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June 01, 2010

Fish of the Month - Wild salmon from Alaska

IMG_7447 June’s Fish of the Month is wild salmon from Alaska.

The pristine Pacific waters off the coast of Alaska are home to five types of wild salmon: pink, chum, sockeye, coho and Chinook -- the last one being Alaska’s official "state fish" and a dinnertime favorite of Right Bite staff! It’s no surprise why Alaska would choose salmon for this honor, as they are truly special creatures.

For starters, wild salmon are anadromous, meaning they’re born in freshwater rivers and lakes but quickly swim downstream to spend their adult lives in the salty Pacific Ocean. Once at sea, salmon can travel widely, feasting on crustaceans, squid, zooplankton and other organisms responsible for the beautiful pink-orange flesh that they develop.

It takes salmon two to four years to reach adulthood. When they do, another special thing happens: salmon return to the exact freshwater spot where they were born! No matter how far they’ve traveled in the Pacific, salmon have sophisticated "homing" instincts that lead them back to their birthplace. At that location they lay eggs, perish soon after, and leave their remains as nutrients for the spawning ground – truly completing the circle of life.

For many salmon, this journey home is no easy feat! Some species travel well over 1,800 miles upstream, swimming past dams and other physical obstacles, as well as fishers and animals that hungrily wait at the water’s edge. (Don’t believe me? Just ask Bif and Otis, two sea lions that Shedd rescued from the Washington-Oregon border last spring. These two were among many sea lions in the area that were catching salmon mid-journey – and eating them to the point of endangerment! To help protect both the salmon and the sea lions, several zoos and aquariums stepped forward to provide homes for this sea lion group.)

Lucky for us, the Alaska salmon fishery is one of the most tightly-regulated in the world, ensuring that we’ll continue to enjoy these unique and delicious fish for years to come. Gear limitations, area closures and strict fishing seasons all help to preserve the ecosystem and keep wild salmon populations at healthy levels.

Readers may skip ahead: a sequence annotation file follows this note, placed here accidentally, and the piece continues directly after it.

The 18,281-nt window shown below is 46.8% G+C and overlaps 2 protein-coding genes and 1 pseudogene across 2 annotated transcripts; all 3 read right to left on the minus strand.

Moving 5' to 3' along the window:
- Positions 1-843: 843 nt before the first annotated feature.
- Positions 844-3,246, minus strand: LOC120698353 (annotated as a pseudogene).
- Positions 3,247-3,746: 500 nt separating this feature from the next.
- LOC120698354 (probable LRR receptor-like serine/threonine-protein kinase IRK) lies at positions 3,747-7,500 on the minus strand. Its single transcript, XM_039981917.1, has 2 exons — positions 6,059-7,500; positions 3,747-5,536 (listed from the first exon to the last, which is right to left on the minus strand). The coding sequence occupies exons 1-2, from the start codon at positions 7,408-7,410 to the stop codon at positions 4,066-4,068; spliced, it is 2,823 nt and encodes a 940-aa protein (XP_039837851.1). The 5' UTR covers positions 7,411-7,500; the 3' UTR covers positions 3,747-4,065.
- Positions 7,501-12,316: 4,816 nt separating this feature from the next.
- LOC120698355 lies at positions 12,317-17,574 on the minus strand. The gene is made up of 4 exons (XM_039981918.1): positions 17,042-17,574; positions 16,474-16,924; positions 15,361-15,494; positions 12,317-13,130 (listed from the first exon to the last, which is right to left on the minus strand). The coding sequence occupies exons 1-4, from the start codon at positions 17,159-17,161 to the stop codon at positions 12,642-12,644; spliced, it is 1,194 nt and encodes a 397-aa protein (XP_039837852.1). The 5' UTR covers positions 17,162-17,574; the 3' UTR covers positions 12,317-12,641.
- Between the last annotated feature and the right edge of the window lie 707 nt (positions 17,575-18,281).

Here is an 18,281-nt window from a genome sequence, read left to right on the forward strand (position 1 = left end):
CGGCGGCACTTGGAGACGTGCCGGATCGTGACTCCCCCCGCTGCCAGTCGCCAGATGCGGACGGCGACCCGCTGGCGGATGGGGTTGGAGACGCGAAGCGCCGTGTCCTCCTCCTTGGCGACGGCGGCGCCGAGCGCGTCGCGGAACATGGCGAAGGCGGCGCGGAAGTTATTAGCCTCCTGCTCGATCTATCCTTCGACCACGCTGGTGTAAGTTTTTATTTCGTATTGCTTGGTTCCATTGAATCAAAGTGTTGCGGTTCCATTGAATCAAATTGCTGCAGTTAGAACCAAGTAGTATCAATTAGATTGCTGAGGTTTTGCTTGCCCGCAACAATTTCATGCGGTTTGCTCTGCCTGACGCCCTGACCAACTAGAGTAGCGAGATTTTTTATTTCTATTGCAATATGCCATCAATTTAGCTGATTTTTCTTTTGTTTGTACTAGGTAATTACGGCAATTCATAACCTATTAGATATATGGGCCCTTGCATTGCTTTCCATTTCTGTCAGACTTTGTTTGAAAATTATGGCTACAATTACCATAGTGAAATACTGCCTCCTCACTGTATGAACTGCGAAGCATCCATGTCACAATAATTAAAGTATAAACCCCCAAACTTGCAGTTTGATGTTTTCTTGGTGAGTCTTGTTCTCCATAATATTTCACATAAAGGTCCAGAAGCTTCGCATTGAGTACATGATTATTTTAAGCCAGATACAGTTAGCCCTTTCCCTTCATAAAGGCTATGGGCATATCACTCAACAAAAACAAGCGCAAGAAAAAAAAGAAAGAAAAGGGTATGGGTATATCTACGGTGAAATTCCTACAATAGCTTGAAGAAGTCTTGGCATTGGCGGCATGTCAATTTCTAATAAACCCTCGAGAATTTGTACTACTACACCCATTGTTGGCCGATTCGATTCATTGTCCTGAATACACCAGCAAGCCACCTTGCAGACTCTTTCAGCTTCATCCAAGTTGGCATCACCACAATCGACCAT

Experience this fantastic fish for yourself! Scroll below for two tasty recipes, Shedd’s Wild Alaska Salmon with Garlic Spinach and Orange Balsamic Sauce and Vegetable Glazed Wild Salmon, a recipe hand-picked by Joe Decker, the executive chef at Wildfire, one of many Chicago-area restaurants partnering with Shedd to support sustainable seafood. Enjoy!

Wild Alaska Salmon with Garlic Spinach and Orange Balsamic Sauce
Makes 4 servings.
Download recipe card


4 (6-ounce) wild Alaska salmon fillets
Sea salt and black pepper, to taste
2 tablespoons extra-virgin olive oil
2 garlic cloves, sliced
1 cup baby spinach leaves
1 tablespoon butter
1/4 cup orange juice
2 tablespoons balsamic vinegar
1 tablespoon honey


1) Season salmon fillets with salt and pepper.

2) Heat olive oil in a large skillet over medium-high heat. When hot, add fillets and sear 3 to 4 minutes per side, until opaque and beginning to flake. Remove from skillet and set aside.

3) In same skillet, add garlic and spinach; cook 2 minutes, until leaves just wilt and garlic becomes fragrant. Arrange spinach atop each salmon fillet.

4) In same skillet, add butter, orange juice, vinegar, and honey.  Bring to a boil and simmer until thickened, 1 to 2 minutes. Pour over spinach and salmon and serve.

Vegetable Glazed Wild Alaska Salmon
Makes 4 servings. Courtesy of Joe Decker, Wildfire


Vegetable Glaze:
2 tablespoons vegetable base
6 Tablespoons water
6 tablespoons sugar
2 tablespoons mirin cooking wine
Bring to a boil in a small sauce pan and remove from heat. Set aside.

Fresh Vegetable Garnish
2 ounces carrots, peeled, think sliced 1/2 moons
2 ounces broccoli florets
2 ounces asparagus, angle cut on bias
2 ounces sugar snap peas, cut in 1/2 on bias
2 ounces zucchini rounds, 1/8" thick
2 ounces red pepper, diced
4 ounces fresh corn kernels
4 ounces baby spinach leaves
Gather ingredients and set aside

To Finish the Dish:
4 7-9 ounce wild Salmon filets
1 cup water

Set your broiler on high. Line a sheet pan with foil. Evenly space salmon filets on pan. Pour water around fish. Evenly brush vegetable glaze on salmon. Place in broiler for 5-6 minutes basting a couple of times with vegetable glaze.  While fish is cooking, cook the vegetables in the below broth.

2 tablespoons olive oil
1/4 cup think sliced fresh garlic
1/2 teaspoon red pepper flakes
Fresh vegetable garnish - above recipe
1/2 teaspoon kosher salt
1/4 teaspoon fresh ground black pepper
2 cups vegetable stock

In a large saute pan, sizzle garlic in olive oil over high head until garlic becomes lightly brown. Add red pepper flakes and the fresh vegetables and saute for 2 minutes, then add salt and pepper and vegetable stock. Bring to a boil and cook for 1 minute. Evenly divide into 4 bowls and top with glazed salmon

Posted by Kassia Perpich, conservation

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